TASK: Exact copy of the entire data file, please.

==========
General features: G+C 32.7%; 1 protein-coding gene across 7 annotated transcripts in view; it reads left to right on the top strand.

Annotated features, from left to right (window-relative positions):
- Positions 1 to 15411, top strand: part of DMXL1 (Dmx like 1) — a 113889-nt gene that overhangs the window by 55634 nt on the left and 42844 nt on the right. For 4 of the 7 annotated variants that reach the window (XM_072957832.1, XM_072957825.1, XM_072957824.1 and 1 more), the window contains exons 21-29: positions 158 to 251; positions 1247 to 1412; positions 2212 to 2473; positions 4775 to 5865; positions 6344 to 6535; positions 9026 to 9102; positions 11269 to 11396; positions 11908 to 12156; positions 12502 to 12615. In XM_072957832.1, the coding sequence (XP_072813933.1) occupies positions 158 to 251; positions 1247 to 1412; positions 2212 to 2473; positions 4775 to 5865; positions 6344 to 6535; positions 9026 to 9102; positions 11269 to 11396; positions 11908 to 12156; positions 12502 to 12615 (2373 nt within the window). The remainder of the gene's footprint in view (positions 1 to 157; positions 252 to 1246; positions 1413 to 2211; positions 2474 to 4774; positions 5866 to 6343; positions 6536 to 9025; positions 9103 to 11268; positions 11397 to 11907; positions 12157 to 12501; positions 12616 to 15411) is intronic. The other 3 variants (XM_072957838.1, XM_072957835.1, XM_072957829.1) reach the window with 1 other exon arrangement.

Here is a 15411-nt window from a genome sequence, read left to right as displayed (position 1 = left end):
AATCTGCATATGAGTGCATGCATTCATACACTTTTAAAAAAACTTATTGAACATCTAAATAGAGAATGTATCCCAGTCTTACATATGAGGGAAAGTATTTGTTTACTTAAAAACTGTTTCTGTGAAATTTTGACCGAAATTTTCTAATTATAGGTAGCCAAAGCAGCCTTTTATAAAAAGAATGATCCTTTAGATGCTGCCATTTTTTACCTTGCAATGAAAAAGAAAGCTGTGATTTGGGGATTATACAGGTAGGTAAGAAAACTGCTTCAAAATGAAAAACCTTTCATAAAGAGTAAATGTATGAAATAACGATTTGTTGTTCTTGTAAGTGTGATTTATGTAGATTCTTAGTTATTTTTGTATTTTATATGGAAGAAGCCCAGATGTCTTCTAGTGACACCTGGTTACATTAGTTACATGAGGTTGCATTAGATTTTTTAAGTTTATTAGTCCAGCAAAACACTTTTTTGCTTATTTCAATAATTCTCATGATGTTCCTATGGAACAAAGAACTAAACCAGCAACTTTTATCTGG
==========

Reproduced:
General features: G+C 32.7%; 1 protein-coding gene across 7 annotated transcripts in view; it reads left to right on the top strand.

Annotated features, from left to right (window-relative positions):
- Positions 1 to 15411, top strand: part of DMXL1 (Dmx like 1) — a 113889-nt gene that overhangs the window by 55634 nt on the left and 42844 nt on the right. For 4 of the 7 annotated variants that reach the window (XM_072957832.1, XM_072957825.1, XM_072957824.1 and 1 more), the window contains exons 21-29: positions 158 to 251; positions 1247 to 1412; positions 2212 to 2473; positions 4775 to 5865; positions 6344 to 6535; positions 9026 to 9102; positions 11269 to 11396; positions 11908 to 12156; positions 12502 to 12615. In XM_072957832.1, the coding sequence (XP_072813933.1) occupies positions 158 to 251; positions 1247 to 1412; positions 2212 to 2473; positions 4775 to 5865; positions 6344 to 6535; positions 9026 to 9102; positions 11269 to 11396; positions 11908 to 12156; positions 12502 to 12615 (2373 nt within the window). The remainder of the gene's footprint in view (positions 1 to 157; positions 252 to 1246; positions 1413 to 2211; positions 2474 to 4774; positions 5866 to 6343; positions 6536 to 9025; positions 9103 to 11268; positions 11397 to 11907; positions 12157 to 12501; positions 12616 to 15411) is intronic. The other 3 variants (XM_072957838.1, XM_072957835.1, XM_072957829.1) reach the window with 1 other exon arrangement.

Here is a 15411-nt window from a genome sequence, read left to right as displayed (position 1 = left end):
AATCTGCATATGAGTGCATGCATTCATACACTTTTAAAAAAACTTATTGAACATCTAAATAGAGAATGTATCCCAGTCTTACATATGAGGGAAAGTATTTGTTTACTTAAAAACTGTTTCTGTGAAATTTTGACCGAAATTTTCTAATTATAGGTAGCCAAAGCAGCCTTTTATAAAAAGAATGATCCTTTAGATGCTGCCATTTTTTACCTTGCAATGAAAAAGAAAGCTGTGATTTGGGGATTATACAGGTAGGTAAGAAAACTGCTTCAAAATGAAAAACCTTTCATAAAGAGTAAATGTATGAAATAACGATTTGTTGTTCTTGTAAGTGTGATTTATGTAGATTCTTAGTTATTTTTGTATTTTATATGGAAGAAGCCCAGATGTCTTCTAGTGACACCTGGTTACATTAGTTACATGAGGTTGCATTAGATTTTTTAAGTTTATTAGTCCAGCAAAACACTTTTTTGCTTATTTCAATAATTCTCATGATGTTCCTATGGAACAAAGAACTAAACCAGCAACTTTTATCTGG